These tools certainly canâ€"and haveâ€"been used as a news reporting tool by professional journalists. It makes sense as part of a continuum, as during the Spokane Statesman's coverage of the Joseph Edward Dean murder trial. The reporter in the courtroom sent tweets in real time, blogged during breaks to flesh out the tweets, then wrote a thoughtful, analytical report for the newspaper at the end of the day's proceedings.
How is it any different if I live-tweet what a speaker is talking about at a conference? (I personally prefer CoverItLive because there is no 140-character limit, but I also lose almost all of my potential audience by opting to live-blog instead of live-tweet. Life is full of compromises.) I would hope that anything I live-tweet will be followed up with a blog post that offers my assessment of the entire talk or event, but time gets away from me and I probably won't make good on that expectation 100% of the time.
In a world where anybody can cover anything in real time, some people will do it well and some badly. Some will try to be objective and fair, others will strive to be opinionated. (This is true of anything, including professional journalism and the craft of public relations.) Ultimately, though, there is nothing anyoneâ€"not a speaker, not a company, not a governmentâ€"can do to stop it. Instead, the possibility of a Twitter surge about you or your organization reaching that tipping point is something that must be factored into today's communication planning.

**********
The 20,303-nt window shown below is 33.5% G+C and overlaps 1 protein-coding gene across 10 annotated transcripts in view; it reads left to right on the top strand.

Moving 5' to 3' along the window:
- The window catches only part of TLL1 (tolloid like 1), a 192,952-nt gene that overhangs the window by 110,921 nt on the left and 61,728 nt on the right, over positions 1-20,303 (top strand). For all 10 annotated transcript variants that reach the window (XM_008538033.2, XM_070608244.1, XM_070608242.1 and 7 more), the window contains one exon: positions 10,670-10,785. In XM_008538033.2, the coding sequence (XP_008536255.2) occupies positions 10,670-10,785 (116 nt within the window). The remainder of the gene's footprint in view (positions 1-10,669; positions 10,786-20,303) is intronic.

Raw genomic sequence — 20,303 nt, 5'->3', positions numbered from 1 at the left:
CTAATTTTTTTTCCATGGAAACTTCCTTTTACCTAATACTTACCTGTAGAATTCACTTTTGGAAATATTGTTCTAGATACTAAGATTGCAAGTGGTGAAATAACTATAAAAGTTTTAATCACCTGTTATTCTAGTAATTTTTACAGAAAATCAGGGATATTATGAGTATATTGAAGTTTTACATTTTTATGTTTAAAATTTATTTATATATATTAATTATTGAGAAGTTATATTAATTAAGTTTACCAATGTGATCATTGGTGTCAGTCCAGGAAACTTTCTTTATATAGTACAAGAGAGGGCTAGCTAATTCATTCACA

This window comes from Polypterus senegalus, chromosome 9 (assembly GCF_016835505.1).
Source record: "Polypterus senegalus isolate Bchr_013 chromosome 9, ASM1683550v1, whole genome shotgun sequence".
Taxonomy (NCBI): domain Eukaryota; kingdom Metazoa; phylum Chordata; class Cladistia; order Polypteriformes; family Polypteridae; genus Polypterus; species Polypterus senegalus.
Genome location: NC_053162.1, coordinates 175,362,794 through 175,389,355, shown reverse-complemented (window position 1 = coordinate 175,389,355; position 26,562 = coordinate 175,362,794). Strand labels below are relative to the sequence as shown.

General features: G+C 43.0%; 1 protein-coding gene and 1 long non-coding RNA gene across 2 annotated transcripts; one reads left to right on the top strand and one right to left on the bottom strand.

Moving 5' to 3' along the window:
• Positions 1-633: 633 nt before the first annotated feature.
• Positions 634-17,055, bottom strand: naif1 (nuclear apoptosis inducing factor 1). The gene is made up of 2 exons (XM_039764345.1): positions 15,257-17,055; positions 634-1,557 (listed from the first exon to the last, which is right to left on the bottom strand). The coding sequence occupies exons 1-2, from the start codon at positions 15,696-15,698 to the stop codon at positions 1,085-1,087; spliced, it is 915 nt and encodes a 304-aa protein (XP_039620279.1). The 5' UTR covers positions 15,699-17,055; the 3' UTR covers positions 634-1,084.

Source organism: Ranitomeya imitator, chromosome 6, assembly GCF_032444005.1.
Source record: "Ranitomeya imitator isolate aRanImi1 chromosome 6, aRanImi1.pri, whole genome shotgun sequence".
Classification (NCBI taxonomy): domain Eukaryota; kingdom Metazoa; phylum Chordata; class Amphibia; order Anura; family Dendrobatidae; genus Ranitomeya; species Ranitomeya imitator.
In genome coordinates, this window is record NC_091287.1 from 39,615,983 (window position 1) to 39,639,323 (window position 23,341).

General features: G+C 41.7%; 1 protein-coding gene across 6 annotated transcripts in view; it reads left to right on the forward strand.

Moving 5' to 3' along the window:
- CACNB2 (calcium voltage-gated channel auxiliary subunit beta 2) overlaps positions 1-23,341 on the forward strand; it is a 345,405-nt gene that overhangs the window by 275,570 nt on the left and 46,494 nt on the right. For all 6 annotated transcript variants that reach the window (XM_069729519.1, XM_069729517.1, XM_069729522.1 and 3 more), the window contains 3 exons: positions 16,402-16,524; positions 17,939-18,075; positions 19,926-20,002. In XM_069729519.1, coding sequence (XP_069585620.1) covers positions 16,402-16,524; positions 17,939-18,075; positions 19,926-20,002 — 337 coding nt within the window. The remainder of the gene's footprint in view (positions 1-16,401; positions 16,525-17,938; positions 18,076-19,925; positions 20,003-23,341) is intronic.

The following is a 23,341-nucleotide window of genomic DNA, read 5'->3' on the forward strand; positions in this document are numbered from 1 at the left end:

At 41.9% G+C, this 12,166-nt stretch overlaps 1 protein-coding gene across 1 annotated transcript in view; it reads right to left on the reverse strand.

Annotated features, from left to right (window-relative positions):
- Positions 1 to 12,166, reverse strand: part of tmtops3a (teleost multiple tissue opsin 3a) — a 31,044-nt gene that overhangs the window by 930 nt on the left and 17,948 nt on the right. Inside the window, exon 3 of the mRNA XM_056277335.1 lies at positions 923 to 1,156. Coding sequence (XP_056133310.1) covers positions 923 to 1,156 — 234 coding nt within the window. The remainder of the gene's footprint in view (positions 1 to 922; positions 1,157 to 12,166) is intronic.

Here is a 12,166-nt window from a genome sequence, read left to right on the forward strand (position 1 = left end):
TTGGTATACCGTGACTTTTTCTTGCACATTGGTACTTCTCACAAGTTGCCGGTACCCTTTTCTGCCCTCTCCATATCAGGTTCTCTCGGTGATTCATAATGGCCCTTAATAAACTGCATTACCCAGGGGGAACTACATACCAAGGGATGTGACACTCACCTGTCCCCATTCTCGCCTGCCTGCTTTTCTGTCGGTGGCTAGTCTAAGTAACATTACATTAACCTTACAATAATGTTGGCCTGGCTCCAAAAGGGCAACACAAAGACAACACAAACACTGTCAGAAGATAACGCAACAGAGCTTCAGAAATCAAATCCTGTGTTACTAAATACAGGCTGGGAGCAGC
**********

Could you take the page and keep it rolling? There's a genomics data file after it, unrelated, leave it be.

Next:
There is one objection to real-time coverage that I do want to addressâ€"that by live-tweeting (or blogging or whatever), you're not honoring a speaker by giving him or her your full attention. I can't remember who it was who told me about a study proving that students learn better when they take lecture notes cold, without class notes or handouts, because taking notes without more of the brain. The University of Eastern Illinois offers these reasons for taking notes during a lecture:
- Professors share information not available in textbooks, and they make connections.
- Notes are a storehouse of information for later use, e.g., when you take more advanced courses.
- We remember more when we write things down.
- Taking notes helps you to listen attentively and to think critically.
- Note-taking is a skill required in many jobs.
- Studies show that people may forget 50% of a lecture within 24 hours, 80% in two weeks, and 95% within one month if they do not take notes.
Live-tweeting (and blogging) simply adds a sharing dimension to note-taking. So the fact is, you're listening better if you're live-tweeting (or blogging) a talk.
But I don't want this to distract from my overall point. Go ahead and love or hate real-time reporting, but deal with it. The 140-character news cycle is a fact of life.
a shel of my former self, a blog from organizational communications consultant Shel Holtz, addresses the intersection of technology, business, and communication.